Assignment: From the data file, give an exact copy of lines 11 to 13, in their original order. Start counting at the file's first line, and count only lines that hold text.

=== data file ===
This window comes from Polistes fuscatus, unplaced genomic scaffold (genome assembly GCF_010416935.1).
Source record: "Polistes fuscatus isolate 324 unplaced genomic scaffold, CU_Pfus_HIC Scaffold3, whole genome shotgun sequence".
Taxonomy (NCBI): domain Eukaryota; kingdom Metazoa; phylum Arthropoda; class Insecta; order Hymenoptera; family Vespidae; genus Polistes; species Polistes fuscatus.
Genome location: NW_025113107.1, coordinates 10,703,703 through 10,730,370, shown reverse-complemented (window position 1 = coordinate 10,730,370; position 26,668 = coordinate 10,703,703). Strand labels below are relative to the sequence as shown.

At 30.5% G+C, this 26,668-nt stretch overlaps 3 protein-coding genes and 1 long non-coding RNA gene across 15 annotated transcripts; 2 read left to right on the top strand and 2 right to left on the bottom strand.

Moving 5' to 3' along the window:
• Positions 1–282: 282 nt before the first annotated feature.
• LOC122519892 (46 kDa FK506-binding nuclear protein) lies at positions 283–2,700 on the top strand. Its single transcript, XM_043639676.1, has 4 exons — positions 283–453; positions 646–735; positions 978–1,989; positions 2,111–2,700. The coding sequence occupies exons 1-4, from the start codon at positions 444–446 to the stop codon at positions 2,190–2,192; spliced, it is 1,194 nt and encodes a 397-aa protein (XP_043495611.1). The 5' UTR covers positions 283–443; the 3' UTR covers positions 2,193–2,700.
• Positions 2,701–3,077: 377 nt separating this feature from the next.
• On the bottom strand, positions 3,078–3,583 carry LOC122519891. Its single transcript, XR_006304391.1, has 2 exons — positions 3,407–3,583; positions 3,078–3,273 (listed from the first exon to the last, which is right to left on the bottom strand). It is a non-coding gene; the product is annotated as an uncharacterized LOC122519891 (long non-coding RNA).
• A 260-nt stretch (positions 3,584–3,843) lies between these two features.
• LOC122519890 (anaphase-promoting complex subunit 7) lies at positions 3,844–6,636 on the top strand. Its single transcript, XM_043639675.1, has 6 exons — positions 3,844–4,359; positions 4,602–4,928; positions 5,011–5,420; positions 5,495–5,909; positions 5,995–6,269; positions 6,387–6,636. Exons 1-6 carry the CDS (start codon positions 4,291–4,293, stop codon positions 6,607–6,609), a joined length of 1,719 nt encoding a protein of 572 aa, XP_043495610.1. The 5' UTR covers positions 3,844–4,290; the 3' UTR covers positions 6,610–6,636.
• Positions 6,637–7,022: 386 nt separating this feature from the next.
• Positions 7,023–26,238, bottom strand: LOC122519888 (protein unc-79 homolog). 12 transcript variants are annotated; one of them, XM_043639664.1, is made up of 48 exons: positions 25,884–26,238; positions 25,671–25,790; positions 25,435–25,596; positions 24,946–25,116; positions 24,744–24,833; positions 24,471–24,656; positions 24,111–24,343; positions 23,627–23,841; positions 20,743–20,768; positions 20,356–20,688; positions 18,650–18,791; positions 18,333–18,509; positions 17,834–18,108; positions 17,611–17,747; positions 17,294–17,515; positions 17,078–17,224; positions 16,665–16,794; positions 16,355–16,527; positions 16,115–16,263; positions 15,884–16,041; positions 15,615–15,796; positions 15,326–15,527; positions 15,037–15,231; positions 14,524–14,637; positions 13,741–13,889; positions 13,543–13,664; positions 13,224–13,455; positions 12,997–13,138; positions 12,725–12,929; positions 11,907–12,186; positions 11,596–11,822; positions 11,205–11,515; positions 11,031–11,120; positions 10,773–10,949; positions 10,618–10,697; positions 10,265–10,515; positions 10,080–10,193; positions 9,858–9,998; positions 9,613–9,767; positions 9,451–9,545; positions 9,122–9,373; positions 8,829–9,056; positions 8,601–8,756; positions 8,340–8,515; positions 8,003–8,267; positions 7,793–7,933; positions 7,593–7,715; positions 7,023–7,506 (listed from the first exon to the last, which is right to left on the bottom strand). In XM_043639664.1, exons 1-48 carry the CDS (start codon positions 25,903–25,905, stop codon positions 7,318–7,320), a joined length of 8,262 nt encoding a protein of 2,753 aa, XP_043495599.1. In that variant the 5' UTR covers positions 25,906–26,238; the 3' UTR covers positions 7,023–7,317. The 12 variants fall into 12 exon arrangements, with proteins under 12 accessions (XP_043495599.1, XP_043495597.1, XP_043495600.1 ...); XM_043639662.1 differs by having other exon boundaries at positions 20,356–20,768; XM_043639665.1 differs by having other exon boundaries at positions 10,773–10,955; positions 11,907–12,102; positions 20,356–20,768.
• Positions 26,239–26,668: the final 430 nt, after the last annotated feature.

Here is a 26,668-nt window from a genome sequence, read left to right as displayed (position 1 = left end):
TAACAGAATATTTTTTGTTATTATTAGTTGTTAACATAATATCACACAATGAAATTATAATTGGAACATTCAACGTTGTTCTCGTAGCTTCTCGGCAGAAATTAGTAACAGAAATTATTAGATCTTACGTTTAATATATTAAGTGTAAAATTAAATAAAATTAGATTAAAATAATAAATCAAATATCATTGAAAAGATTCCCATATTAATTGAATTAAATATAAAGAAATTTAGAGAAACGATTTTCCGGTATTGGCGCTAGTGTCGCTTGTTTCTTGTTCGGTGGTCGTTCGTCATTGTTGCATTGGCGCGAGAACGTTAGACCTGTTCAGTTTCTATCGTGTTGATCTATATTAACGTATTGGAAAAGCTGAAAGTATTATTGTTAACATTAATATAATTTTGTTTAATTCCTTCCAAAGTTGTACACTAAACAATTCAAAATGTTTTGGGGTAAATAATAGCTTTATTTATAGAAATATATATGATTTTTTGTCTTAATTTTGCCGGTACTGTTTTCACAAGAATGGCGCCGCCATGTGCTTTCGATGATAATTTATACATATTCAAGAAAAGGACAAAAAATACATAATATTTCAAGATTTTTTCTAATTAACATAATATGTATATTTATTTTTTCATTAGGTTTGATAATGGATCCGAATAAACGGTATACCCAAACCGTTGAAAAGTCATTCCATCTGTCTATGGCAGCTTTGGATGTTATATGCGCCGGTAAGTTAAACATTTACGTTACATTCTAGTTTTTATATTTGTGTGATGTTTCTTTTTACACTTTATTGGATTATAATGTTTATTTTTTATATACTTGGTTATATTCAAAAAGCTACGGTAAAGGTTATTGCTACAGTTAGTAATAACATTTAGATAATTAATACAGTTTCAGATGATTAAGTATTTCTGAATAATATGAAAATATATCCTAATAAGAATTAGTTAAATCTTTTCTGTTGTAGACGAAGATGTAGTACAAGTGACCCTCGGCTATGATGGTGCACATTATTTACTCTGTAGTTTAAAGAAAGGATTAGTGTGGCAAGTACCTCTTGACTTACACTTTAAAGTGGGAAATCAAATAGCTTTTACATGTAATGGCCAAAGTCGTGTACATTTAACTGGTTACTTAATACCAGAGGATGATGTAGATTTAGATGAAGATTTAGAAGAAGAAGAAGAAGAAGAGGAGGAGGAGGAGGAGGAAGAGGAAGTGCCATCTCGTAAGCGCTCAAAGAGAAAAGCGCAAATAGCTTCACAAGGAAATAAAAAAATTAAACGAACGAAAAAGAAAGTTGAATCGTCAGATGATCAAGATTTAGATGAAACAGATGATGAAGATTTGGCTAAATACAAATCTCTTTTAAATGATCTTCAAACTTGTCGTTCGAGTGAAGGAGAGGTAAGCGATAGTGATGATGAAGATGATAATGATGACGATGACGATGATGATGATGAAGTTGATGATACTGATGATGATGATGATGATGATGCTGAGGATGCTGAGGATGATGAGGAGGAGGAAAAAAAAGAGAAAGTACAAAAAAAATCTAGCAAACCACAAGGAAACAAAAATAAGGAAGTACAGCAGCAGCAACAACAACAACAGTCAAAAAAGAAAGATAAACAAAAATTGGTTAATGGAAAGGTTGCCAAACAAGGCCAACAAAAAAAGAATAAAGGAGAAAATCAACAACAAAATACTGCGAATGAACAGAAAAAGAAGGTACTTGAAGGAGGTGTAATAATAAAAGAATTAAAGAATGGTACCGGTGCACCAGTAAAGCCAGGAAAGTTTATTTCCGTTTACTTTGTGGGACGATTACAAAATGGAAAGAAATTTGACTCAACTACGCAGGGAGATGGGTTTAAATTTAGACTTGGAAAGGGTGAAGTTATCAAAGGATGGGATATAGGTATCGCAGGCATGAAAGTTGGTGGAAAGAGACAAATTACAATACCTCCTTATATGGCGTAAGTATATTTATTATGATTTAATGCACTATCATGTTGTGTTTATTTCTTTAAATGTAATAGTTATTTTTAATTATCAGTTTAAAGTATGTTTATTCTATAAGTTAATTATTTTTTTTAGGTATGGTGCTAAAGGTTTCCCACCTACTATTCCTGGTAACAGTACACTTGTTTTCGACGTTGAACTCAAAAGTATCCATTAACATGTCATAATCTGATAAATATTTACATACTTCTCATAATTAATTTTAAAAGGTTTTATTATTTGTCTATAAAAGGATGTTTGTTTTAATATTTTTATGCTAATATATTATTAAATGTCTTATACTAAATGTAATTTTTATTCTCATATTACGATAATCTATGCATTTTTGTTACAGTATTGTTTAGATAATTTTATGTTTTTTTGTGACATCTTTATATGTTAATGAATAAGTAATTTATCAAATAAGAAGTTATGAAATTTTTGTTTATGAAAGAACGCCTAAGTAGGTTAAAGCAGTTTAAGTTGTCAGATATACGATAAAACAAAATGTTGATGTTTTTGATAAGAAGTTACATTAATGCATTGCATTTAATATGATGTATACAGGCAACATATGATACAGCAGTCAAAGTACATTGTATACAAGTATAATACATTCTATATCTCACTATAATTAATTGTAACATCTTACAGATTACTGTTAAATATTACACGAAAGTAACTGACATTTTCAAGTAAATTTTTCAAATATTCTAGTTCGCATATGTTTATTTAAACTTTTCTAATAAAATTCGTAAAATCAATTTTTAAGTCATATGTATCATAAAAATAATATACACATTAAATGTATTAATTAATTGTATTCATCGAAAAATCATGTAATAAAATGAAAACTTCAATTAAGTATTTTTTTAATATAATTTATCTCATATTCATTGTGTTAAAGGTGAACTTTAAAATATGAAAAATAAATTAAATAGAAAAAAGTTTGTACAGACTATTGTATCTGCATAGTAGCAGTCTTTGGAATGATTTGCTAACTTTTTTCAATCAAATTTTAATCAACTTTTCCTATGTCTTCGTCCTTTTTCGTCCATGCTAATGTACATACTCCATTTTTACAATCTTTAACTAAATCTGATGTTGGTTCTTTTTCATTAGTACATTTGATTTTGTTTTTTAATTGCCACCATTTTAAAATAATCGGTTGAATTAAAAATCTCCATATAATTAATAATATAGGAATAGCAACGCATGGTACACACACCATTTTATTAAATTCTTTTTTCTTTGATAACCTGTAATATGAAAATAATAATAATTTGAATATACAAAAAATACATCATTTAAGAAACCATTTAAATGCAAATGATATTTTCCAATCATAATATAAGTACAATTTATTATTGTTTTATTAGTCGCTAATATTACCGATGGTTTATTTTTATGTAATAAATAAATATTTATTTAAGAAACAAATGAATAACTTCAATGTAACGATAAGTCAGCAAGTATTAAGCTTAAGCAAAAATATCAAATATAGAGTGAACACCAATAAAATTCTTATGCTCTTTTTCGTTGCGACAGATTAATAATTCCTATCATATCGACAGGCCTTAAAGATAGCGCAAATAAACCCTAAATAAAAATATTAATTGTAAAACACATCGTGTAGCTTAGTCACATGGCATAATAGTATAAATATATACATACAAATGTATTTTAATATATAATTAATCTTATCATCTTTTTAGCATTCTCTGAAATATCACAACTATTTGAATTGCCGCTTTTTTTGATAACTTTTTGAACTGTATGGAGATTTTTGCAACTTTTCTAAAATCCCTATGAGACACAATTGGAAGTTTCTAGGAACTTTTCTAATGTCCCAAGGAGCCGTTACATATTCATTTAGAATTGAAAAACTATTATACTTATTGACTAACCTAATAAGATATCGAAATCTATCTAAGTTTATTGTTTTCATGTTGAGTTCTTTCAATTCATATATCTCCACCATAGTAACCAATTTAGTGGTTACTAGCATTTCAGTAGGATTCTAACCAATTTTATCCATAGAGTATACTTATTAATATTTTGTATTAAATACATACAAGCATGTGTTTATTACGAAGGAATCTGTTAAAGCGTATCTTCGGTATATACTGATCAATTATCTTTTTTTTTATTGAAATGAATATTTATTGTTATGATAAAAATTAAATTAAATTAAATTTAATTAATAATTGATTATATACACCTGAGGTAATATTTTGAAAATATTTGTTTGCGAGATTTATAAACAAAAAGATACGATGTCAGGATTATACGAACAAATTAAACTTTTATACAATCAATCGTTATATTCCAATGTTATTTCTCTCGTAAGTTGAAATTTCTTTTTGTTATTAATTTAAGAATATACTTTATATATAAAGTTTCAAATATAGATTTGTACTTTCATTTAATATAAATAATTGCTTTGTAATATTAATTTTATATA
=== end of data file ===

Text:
• A 260-nt stretch (positions 3,584–3,843) lies between these two features.
• LOC122519890 (anaphase-promoting complex subunit 7) lies at positions 3,844–6,636 on the top strand. Its single transcript, XM_043639675.1, has 6 exons — positions 3,844–4,359; positions 4,602–4,928; positions 5,011–5,420; positions 5,495–5,909; positions 5,995–6,269; positions 6,387–6,636. Exons 1-6 carry the CDS (start codon positions 4,291–4,293, stop codon positions 6,607–6,609), a joined length of 1,719 nt encoding a protein of 572 aa, XP_043495610.1. The 5' UTR covers positions 3,844–4,290; the 3' UTR covers positions 6,610–6,636.
• Positions 6,637–7,022: 386 nt separating this feature from the next.